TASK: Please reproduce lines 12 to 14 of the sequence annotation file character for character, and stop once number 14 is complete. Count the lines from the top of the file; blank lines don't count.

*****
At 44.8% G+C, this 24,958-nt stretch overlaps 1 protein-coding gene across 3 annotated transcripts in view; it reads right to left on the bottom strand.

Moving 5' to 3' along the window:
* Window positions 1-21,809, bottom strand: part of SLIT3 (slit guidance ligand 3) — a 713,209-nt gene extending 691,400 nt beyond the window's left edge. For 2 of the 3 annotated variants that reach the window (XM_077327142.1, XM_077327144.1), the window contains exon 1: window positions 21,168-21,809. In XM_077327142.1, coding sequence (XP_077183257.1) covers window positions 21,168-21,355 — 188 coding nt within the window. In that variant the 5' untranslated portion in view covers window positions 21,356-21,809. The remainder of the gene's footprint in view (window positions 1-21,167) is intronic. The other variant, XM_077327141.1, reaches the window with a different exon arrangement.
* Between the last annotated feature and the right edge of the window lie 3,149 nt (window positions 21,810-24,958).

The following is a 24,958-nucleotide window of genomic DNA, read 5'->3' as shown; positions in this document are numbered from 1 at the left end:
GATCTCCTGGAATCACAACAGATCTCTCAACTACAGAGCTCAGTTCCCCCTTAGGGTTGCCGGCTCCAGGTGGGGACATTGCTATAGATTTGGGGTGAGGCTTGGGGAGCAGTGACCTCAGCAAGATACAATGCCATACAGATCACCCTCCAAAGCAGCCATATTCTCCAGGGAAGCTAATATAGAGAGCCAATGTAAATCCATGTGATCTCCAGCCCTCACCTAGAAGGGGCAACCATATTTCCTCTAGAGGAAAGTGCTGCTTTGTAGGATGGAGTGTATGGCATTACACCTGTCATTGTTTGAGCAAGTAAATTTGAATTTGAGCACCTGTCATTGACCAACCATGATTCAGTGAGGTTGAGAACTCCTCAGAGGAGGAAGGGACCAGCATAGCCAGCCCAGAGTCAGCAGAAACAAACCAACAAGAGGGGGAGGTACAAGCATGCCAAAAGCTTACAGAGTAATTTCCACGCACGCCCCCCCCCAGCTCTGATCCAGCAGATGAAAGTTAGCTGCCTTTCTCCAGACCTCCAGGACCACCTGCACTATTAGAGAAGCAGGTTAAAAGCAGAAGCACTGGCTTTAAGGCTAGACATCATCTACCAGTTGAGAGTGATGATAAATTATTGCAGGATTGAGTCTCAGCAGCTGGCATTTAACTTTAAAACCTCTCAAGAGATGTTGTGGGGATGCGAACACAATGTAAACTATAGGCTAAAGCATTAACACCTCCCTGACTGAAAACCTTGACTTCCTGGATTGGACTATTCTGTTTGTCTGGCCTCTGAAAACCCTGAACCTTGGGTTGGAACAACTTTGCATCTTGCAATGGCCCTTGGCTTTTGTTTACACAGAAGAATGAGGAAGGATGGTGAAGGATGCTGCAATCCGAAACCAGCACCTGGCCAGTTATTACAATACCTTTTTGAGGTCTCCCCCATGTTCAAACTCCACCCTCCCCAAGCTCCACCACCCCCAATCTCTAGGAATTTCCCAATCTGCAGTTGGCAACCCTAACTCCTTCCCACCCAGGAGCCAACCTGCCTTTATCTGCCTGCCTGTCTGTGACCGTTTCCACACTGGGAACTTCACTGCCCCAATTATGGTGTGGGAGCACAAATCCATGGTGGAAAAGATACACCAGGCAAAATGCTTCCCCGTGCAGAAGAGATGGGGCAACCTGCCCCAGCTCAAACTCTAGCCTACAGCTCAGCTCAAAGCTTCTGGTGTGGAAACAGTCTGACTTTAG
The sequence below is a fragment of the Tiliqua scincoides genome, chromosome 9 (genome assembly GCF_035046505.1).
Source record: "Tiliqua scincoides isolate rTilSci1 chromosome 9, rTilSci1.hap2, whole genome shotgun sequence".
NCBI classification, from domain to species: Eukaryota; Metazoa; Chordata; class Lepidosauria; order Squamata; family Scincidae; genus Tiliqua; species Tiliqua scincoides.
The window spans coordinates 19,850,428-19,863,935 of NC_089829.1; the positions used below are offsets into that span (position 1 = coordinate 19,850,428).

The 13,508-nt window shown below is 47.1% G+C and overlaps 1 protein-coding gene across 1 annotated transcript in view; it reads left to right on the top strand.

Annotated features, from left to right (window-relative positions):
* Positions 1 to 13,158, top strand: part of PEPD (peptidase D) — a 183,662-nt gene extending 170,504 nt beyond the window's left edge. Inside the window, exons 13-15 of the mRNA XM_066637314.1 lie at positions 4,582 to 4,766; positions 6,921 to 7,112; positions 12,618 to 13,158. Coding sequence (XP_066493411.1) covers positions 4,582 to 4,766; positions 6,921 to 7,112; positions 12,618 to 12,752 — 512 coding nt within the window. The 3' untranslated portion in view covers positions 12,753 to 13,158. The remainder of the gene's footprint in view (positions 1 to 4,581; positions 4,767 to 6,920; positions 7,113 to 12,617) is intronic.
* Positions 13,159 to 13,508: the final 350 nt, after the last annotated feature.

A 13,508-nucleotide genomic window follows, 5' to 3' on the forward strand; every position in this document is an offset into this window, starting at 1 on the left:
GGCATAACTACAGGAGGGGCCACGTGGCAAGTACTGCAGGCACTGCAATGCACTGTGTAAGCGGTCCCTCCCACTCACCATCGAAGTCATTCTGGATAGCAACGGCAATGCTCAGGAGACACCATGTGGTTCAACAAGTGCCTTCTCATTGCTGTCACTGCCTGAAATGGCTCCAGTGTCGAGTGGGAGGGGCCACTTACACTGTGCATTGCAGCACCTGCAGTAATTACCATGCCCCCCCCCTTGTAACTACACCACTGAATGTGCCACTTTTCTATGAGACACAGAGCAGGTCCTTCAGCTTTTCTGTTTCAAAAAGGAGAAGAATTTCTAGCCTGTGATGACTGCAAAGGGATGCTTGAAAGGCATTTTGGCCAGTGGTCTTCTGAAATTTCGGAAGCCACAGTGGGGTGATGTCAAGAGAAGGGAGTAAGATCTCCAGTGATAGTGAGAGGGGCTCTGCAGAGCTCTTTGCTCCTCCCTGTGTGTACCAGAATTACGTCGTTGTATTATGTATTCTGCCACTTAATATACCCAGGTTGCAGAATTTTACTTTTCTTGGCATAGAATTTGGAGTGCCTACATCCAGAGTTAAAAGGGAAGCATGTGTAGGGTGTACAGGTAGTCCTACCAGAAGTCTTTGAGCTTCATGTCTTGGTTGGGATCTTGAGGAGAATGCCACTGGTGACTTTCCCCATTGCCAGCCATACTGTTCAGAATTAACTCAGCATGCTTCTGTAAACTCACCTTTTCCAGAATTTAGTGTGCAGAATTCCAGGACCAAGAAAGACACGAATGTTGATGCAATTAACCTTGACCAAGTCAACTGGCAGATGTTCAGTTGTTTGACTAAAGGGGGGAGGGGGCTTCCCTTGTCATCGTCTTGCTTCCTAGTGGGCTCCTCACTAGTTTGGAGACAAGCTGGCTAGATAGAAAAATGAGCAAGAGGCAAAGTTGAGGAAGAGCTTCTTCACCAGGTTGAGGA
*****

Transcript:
Annotated features, from left to right (window-relative positions):
* Positions 1 to 13,158, top strand: part of PEPD (peptidase D) — a 183,662-nt gene extending 170,504 nt beyond the window's left edge. Inside the window, exons 13-15 of the mRNA XM_066637314.1 lie at positions 4,582 to 4,766; positions 6,921 to 7,112; positions 12,618 to 13,158. Coding sequence (XP_066493411.1) covers positions 4,582 to 4,766; positions 6,921 to 7,112; positions 12,618 to 12,752 — 512 coding nt within the window. The 3' untranslated portion in view covers positions 12,753 to 13,158. The remainder of the gene's footprint in view (positions 1 to 4,581; positions 4,767 to 6,920; positions 7,113 to 12,617) is intronic.
* Positions 13,159 to 13,508: the final 350 nt, after the last annotated feature.